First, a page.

Strikingly, the scientists found that among women 40 to 49 years old, who were less likely to have been on hormone therapy, breast cancer rates did not change over the course of the decade studied. The study supports the idea that in giving such artificial hormones it was also promoting tumour growths.

Previous research has found that hormone treatment can cause delays in diagnosis by increasing breast density, making tumours harder to see on mammograms. Delayed diagnosis may increase the risk of successful treatment and it is also possible that hormones may feed the growth of some breast cancers or the blood vessels that tumours need to grow and spread.

US Courts Back HRT and Breast Cancer Risk

March 15, 2010 by  
Filed under Health


It was as far back as 2002 that the link between breast cancer and HRT was first reported and the drug companies have been fighting a fierce rearguard campaign ever since. It was the Women’s Health Initiative study who came to this conclusion after a long term and massive research project and began around 8,000 lawsuits in the US.

Now in a record breaking judgement by a Philadelphia state-court jury, Wyeth, a division of Pfizer, was ordered to pay $6 million in punitive damages to Audrey Singleton, a retired school bus driver from Alabama,who developed breast cancer after taking the company’s menopause drugs. The award included $3.45 million in compensatory damages and $6 million in punitive damages awarded to punish the company for their conduct. Audrey Singleton alleged that Wyeth knew about the risk of breast cancer from Prempro and failed to warn the public about the risk of the drug.

The jury made this award on the basis that the company failed to warn about the risks of the drug and took only minutes to come to their decision. Audrey Singleton began taking Prempro in August 1997 and a mammogram taken at that time was normal, but in January 2004 she was diagnosed with breast cancer and stopped taking the drug. Until 1995, many patients combined Premarin, Wyeth’s estrogen-based drug, with Provera which is high in progestins – synthetic progesterone – and Wyeth combined the two hormones in Prempro.

Despite being diagnosed, her physician suggested she stay on the medicine, which Pfizer seem to think lets them off the hook but this verdict is Wyeth’s seventh loss in ten cases to have gone before juries and the fifth in a row over the drug.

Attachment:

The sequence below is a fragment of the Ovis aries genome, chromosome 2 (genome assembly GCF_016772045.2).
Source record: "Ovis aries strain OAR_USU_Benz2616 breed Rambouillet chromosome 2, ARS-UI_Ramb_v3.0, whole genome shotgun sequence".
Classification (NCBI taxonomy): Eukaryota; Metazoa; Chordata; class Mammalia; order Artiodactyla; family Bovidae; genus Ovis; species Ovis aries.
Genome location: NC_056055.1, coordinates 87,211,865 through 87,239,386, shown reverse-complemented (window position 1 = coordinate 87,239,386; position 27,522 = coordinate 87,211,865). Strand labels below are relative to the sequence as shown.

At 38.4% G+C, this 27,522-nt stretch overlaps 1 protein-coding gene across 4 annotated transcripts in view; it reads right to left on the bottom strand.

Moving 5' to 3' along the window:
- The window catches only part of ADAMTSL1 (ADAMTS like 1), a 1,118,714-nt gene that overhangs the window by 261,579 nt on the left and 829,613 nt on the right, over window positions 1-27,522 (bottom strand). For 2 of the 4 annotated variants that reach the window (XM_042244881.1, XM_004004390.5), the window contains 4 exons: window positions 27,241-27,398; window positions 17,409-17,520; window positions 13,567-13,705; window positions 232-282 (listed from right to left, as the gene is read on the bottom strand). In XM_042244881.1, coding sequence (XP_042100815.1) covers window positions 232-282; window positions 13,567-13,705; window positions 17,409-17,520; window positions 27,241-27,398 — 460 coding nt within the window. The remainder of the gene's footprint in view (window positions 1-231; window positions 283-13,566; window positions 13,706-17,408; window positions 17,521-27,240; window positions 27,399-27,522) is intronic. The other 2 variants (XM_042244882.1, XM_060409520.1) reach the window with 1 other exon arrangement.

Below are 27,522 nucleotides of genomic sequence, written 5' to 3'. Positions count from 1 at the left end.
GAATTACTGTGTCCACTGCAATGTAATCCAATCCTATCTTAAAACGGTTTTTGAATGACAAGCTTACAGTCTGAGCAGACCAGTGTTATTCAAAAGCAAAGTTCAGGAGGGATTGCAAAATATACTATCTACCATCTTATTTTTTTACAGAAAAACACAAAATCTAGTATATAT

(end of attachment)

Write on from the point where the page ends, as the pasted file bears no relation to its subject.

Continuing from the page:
All of the lawsuits focused on allegations that the drug company’s failure to warn consumers and the medical community about the risk of Prempro side effects caused them to develop invasive breast cancer. The company’s attorneys are still continuing to appeal the verdict, as they have in the previous cases, but there can now be no woman who is unaware of the potentially fatal link between HRT drugs and breast cancer.

HRT Linked to 42% Increase in Cataract Risk

March 10, 2010 by  
Filed under Health, Womens Health


The Europeans and the Americans do seem to take a different approach to HRT, with the former being more sceptical and sometimes disagreeing with US findings. This is the case with some new research from Sweden which has reported that women who receive hormone replacement therapy appear to be at a higher risk for developing cataracts.

The research was funded by the Swedish Health Council and is an eight-year study of more than 30,000 postmenopausal Swedish women from 1997 to October 2005. The women initially completed a questionnaire about hormone status, HRT, and lifestyle factors. Lead researcher Birgitta Ejdervik Lindblad, MD, of Sundsvall in Sweden and her colleagues later compared these records with registers of cataract operations.

Compared with women who never had HRT, the risk of needing cataract surgery was 14% higher among those who received HRT at any point their lives and 18% higher for women currently taking hormones. The risk becomes even higher the longer a woman is on HRT, and if you have more than one alcoholic drink a day, then the risk rises to a staggering 42%.

Naturally occurring (endogenous) oestrogen is thought to protect the eyes from cataracts, and oestrogen receptors have been found on the lens, the part of the eye damaged by cataracts. Certainly the prevalence of cataracts is known to be higher in postmenopausal women compared with men of equivalent age. One reason why this research contradicts that in the US, which found that HRT lowered cataracts or had no influence, depending on the type of cataract, is that HRT dosages and types of oestrogen used vary in different countries, so comparison between the studies is difficult. Also the oestrogens in HRT are not natural but chemical and this again is probably an influencing factor.